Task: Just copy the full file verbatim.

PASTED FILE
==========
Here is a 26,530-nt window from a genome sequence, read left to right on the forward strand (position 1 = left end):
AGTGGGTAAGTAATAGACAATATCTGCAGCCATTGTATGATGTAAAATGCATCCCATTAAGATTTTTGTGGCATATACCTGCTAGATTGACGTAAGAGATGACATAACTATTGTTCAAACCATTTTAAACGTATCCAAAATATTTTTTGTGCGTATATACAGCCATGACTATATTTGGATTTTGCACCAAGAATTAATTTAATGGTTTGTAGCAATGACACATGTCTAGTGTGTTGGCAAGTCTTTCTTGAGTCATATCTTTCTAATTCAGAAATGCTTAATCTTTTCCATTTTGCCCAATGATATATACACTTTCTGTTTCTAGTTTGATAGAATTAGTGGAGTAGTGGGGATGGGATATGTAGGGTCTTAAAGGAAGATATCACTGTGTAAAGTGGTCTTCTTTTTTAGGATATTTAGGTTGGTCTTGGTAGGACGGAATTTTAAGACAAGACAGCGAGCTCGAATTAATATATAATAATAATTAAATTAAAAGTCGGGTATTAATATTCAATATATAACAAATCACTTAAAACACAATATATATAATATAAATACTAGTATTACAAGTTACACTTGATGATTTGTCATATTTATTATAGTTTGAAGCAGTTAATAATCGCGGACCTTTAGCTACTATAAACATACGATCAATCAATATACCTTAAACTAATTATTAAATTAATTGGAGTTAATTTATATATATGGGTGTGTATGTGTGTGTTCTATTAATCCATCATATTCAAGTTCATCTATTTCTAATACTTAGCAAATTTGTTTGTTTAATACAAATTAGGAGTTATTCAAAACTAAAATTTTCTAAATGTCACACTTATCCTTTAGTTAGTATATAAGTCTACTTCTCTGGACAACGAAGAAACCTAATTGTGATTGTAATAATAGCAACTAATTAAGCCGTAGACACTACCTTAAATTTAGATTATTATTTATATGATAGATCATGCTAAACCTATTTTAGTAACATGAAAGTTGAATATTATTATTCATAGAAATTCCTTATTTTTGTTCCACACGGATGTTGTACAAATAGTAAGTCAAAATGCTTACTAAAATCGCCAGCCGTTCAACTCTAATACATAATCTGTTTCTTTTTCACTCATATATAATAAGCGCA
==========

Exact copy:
Here is a 26,530-nt window from a genome sequence, read left to right on the forward strand (position 1 = left end):
AGTGGGTAAGTAATAGACAATATCTGCAGCCATTGTATGATGTAAAATGCATCCCATTAAGATTTTTGTGGCATATACCTGCTAGATTGACGTAAGAGATGACATAACTATTGTTCAAACCATTTTAAACGTATCCAAAATATTTTTTGTGCGTATATACAGCCATGACTATATTTGGATTTTGCACCAAGAATTAATTTAATGGTTTGTAGCAATGACACATGTCTAGTGTGTTGGCAAGTCTTTCTTGAGTCATATCTTTCTAATTCAGAAATGCTTAATCTTTTCCATTTTGCCCAATGATATATACACTTTCTGTTTCTAGTTTGATAGAATTAGTGGAGTAGTGGGGATGGGATATGTAGGGTCTTAAAGGAAGATATCACTGTGTAAAGTGGTCTTCTTTTTTAGGATATTTAGGTTGGTCTTGGTAGGACGGAATTTTAAGACAAGACAGCGAGCTCGAATTAATATATAATAATAATTAAATTAAAAGTCGGGTATTAATATTCAATATATAACAAATCACTTAAAACACAATATATATAATATAAATACTAGTATTACAAGTTACACTTGATGATTTGTCATATTTATTATAGTTTGAAGCAGTTAATAATCGCGGACCTTTAGCTACTATAAACATACGATCAATCAATATACCTTAAACTAATTATTAAATTAATTGGAGTTAATTTATATATATGGGTGTGTATGTGTGTGTTCTATTAATCCATCATATTCAAGTTCATCTATTTCTAATACTTAGCAAATTTGTTTGTTTAATACAAATTAGGAGTTATTCAAAACTAAAATTTTCTAAATGTCACACTTATCCTTTAGTTAGTATATAAGTCTACTTCTCTGGACAACGAAGAAACCTAATTGTGATTGTAATAATAGCAACTAATTAAGCCGTAGACACTACCTTAAATTTAGATTATTATTTATATGATAGATCATGCTAAACCTATTTTAGTAACATGAAAGTTGAATATTATTATTCATAGAAATTCCTTATTTTTGTTCCACACGGATGTTGTACAAATAGTAAGTCAAAATGCTTACTAAAATCGCCAGCCGTTCAACTCTAATACATAATCTGTTTCTTTTTCACTCATATATAATAAGCGCA